Tag: Regal

Cinema Profitability Part 4

Posted on by Jon Reiss

This is Part 4 of Jon Fougner’s guest series on Cinema Profitablility – today he focuses on the marketing.

Marketing

The last time you went to a movie, how did you decide where to see it? If you’re like most Americans, you simply went to the nearest theater showing it. (Of course, if you’re reading this, you may be a cinephile and therefore a bit more discerning in your choice!) That’s even less brand loyalty than you might show in where you buy commodities like gasoline.

The cinemas have historically deferred to their vendors, typically owned by large media companies, to advertise their products. (Of course, the cinemas have done the crucial re-marketing work of on-site merchandising for the products, in the form of movie trailers, but I doubt that those trailers do much to engender loyalty to the particular cinema (chain) in which they’re shown.) That’s extraordinary; even in verticals where the manufacturers typically buy a lot of media, such as auto, CPG, and QSR, the retailer typically advertises as well, both to complete the bottom of the demand generation funnel and to take share from competing demand fulfillers.

It’s extraordinary, and it may have to change. The good news: many of the needed tactics don’t require paid media. A few are laid out below.

The Big 3 should build low-touch customer relationship management systems anchored by e-mail. A few of the places to capture e-mail addresses from:

  • online sales,
  • ticket kiosks,
  • face-to-face ticket and food sales (when customer lines are not prohibitively long),
  • social media,
  • and even the studios, whose e-mail lists sometimes go wasted.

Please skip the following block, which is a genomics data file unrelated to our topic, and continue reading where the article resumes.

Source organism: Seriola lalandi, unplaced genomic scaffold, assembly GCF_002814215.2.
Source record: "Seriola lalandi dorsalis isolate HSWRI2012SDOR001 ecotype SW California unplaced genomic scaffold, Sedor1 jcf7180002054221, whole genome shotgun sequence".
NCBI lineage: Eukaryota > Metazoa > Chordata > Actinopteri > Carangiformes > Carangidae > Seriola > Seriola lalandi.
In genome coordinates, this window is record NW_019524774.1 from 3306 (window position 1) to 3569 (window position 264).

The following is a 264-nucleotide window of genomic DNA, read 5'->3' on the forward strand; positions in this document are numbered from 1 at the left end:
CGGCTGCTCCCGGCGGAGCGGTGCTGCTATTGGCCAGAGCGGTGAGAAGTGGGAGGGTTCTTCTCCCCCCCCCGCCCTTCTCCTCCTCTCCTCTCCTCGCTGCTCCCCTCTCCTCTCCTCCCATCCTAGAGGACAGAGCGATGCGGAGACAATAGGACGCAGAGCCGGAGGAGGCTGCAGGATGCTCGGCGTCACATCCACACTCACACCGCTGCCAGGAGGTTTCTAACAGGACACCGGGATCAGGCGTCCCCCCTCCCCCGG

Around each e-mail address, build a CRM profile, including:

  • first and last name,
  • gender,
  • home address,
  • preferred genres,
  • preferred screening times,
  • preferred screening days,
  • average purchase size,
  • price sensitivity (e.g., coupon redemption behavior),
  • and viewed trailer history (for data analysis once the advertised film comes out).

Send customers highly-customized e-mails, measuring success by value of tickets sold. (This measurement requires conversion data from the online POS, which should be a show-stopping negotiating demand in any agreement with a 3rd party broker.) Some of the blocking and tackling of optimizing these e-mails is obvious. For instance, the preview field in a major Webmail provider like Gmail shouldn’t tell people to unsubscribe:

And, for instance, no clickable film title (in the screen below, “A Single Man”)…

…should land on a page whose above-the-fold content makes no mention of it:

Some of the fruits hang higher, but tips from entertaining decks like DJ Waldow’s will help spot them. Most of the benefit, however, will come from relentless testing, likely through an e-mail marketing agency.

The promotional engine of this CRM system should be a loyalty program. Unlike AMC and Regal, Cinemark doesn’t even appear to have a loyalty program in the U.S.:

The program should leverage game dynamics, such as points collection, leveling up, social status, rewards, and randomization. As CRM gold standard Harrah’s knows, variable positive reinforcement is key. AMC owner Apollo co-owns Harrah’s and could choose to share some of its CRM playbook. The rewards should be meaningful. At a 58% weighted-average gross margin with 90%+ wasted admissions inventory, it’s hard to understand why AMC spends less than 1% of revenues from loyalty customers on their rewards. (For 10 ticket purchases = $83, you get 1 small popcorn, with COGS less than $83 x 1% = $0.83.)

The company’s website will serve several purposes: loyalty program, e-ticketing, gift cards and more. Modeling the value of users’ interactions with these features is the first step towards prioritizing amongst them and optimizing for the highest value conversions while culling all else. Today, if a user visits the Big 3 sites, she’ll experience:

  • an emphasis on products rather than her needs,
  • clutter,
  • irrelevant banner ads,
  • text in all capital letters,
  • unconventionally small text,